Alumni, friends and supporters of Fresno State’s enology program will honor winemaster Ken Fugelsang, professor emeritus of enology, at a retirement celebration at 7 pm Saturday, March 24, the Fort Washington Country Club in Fresno.
In a 40-year career, Fugelsang taught and directed hundreds of students in the science and art of winemaking and was a key player in establishing the Fresno State Winery, the first university winery licensed to produce, bottle and sell wine. Fresno State viticulture and enology students have amassed nearly 600 awards in major wine competitions under his guidance.
Fugelsang was conferred professor emeritus status in August after 10 years teaching and 30 years as a technician. He continues to teach part-time for the Department of Viticulture and Enology in Fresno State’s Jordan College of Agricultural Sciences and Technology but is no longer active in research.
At the celebration, Rep. Jim Costa, D-Fresno, will present a resolution that he will read into Congressional Record honoring Fugelsang’s service.
Dr. Charles Boyer, dean of the Jordan College, said, “Ken Fugelsang is leaving a legacy of award winning winemakers throughout the world. These individuals are leading this growing and rapidly changing industry.”
Fugelsang joined the university in 1971 and moved into the faculty ranks in 2001.
John Giannini, winemaker at the winery, said that during his tenure, Fugelsang has had a significant impact on Fresno State, the viticulture and enology program and the wine industry.
“Fresno State enology graduates are sought after in the industry due, in large part, to Ken’s training,” Gianni said. “Ken has trained hundreds of winemakers nationally and internationally; many of whom have gone on to acquire prestigious accolades. Ken has also given seminars and workshops in many of the winemaking regions of the world. He is truly an industry icon.”
The Fresno State Winery produces nearly 10,000 cases a year across a range of varietals grown in the San Joaquin Valley – some of it from grapes cultivated on the university farm.
Fugelsang has published more than 150 technical papers and 18 books. He also has contributed to journals in the United States and internationally.
His book “Wine Microbiology – Practical Applications and Procedures,” co-authored with Charles Edwards of Washington State University, received the Paris-based International Office of the Vine and Wine’s Prix d l’OIV in 2007. It was just the second time that an American author was recognized in the field of oenology.
The office is an intergovernmental scientific and technical body with 43 member nations that has overseen the world’s grape and wine industry for more than 80 years.
During his career, Fugelsang was a recipient of some 50 research grants totaling approximately $5 million. He is recognized as one of world’s most-authoritative experts on Brettanomyces – spoilage yeast that grows on grapes and in wineries. He has presented at conferences in Germany, Portugal, Canada, Missouri and various places in California.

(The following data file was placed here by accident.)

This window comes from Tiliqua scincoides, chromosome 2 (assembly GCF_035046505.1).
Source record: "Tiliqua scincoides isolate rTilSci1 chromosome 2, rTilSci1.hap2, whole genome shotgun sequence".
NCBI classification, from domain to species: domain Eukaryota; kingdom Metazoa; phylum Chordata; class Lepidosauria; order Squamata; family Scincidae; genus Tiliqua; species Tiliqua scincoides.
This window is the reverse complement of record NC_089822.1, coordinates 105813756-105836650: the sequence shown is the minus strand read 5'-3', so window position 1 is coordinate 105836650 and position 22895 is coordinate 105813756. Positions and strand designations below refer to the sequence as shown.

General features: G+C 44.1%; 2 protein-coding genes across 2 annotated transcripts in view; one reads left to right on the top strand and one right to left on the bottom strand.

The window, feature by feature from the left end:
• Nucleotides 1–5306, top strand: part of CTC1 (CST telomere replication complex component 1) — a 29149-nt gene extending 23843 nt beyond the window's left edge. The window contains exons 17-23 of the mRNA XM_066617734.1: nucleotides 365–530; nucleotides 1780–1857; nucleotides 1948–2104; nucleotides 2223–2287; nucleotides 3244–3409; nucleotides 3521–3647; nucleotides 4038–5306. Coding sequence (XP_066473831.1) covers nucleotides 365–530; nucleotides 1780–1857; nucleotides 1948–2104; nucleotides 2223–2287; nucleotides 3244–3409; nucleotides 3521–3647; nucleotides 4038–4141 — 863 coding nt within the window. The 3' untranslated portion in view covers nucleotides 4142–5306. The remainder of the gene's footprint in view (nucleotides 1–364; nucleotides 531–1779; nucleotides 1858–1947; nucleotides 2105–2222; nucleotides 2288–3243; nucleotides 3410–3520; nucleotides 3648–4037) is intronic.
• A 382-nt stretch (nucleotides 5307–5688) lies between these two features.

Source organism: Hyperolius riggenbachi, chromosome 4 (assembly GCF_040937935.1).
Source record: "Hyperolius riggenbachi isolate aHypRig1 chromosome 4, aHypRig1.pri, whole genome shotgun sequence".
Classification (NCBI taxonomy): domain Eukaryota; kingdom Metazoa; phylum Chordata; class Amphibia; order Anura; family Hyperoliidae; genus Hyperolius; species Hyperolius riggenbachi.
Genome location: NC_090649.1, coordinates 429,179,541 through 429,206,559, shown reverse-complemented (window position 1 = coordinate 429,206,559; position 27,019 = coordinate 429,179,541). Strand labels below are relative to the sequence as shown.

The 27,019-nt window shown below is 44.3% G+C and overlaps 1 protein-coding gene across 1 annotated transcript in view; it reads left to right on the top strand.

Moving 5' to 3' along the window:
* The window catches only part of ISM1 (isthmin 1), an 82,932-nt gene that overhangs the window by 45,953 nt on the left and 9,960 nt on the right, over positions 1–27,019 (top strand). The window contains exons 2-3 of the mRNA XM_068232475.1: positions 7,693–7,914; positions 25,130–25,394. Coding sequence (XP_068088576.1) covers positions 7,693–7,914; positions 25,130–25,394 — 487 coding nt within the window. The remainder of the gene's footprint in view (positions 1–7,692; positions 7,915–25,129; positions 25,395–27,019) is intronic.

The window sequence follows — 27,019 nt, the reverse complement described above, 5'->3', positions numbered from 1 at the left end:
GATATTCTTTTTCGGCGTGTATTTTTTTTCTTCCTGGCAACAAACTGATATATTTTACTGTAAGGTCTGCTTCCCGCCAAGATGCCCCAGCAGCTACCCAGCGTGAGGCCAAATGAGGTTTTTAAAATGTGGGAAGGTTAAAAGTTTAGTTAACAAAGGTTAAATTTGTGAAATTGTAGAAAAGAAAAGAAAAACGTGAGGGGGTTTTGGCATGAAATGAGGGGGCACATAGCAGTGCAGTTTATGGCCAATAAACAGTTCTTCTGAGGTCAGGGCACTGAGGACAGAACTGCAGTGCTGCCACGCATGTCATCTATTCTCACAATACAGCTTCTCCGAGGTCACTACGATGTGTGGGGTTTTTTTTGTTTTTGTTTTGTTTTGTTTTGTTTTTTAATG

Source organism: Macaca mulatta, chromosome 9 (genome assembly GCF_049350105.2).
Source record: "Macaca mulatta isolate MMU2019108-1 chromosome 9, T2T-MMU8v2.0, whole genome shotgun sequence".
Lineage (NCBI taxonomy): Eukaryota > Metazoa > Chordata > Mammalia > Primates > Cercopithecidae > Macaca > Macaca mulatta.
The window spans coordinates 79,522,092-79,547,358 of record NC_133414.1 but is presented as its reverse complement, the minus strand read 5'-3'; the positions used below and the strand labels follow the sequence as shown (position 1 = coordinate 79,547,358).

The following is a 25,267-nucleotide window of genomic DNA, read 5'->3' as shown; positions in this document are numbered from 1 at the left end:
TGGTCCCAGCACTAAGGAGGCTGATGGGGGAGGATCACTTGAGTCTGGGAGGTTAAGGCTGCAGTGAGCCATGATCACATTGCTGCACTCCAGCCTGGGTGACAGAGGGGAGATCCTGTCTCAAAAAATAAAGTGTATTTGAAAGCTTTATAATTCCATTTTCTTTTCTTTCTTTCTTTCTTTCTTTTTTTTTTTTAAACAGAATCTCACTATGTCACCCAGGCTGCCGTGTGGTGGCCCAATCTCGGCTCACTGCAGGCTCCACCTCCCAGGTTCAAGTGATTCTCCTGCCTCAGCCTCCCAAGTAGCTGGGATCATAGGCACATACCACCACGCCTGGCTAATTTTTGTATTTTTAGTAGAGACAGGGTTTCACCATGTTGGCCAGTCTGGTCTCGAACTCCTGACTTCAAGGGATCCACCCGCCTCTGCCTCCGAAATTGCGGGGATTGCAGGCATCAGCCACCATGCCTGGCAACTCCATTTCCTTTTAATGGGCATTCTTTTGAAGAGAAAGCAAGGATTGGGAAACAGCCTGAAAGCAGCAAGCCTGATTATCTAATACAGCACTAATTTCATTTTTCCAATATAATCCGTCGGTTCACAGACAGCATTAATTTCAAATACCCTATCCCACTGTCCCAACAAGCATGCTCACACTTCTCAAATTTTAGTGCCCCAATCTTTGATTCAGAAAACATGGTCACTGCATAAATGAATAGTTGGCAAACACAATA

He also has served as a coordinator for 18 regional, national and international conferences. The list includes the International Wine Microbiology Symposium, International Barrel Symposium, Wine Spoilage Microbiology Conference and Fresno State’s Pall Filters workshops, Central Coast Issues Conference and Winemaster’s Weekend.
He has received donations exceeding $2 million in facilities, equipment, supplies, grapes and technical services that have directly benefitted students as well as wine-industry partners with Fresno State’s viticulture and enology programs
Fugelsang is the past president of the Honor Society of Phi Kappa Phi. He has received the university’s Outstanding Research, Scholarship and Creative Activity Award, Salgo-Noren and the National Association of College Teachers Award, the Claude Laval Award for Innovative Technology and the Outstanding Alumnus Award.
Fugelsang said the highlight of his career is “to be part of preparing young people for the professional world of winemaking; to be able to come in uninitiated as a student, in many cases, and leave ready to take a position of authority or importance in our industry.”
He is a member of the Advisory Committee to the California State Fair in Sacramento and serves area youth as a science mentor for Fresno and Clovis Unified School districts.
G.M. “Pooch” Pucilowski, chief judge and consultant to the California State Fair Commercial Wine Competition, said Fugelsang’s service on the state fair committee has been admirable.
“Ken always had ideas that could help the competition improve its standards,” Pucilowski said. “Whenever I needed someone to give a lecture or seminar to the wine judges, Ken always came through with someone at the college who was doing experiments or himself.
“Professor Fugelsang and Fresno State should be hailed by the California Wine Industry — and probably the wine industry of the world — for producing world-class winemakers who are now making world class wines,” Pucilowski added.
For event details, visit the viticulture and enology website at http://jcast.csufresno.edu/ve and look under news and events.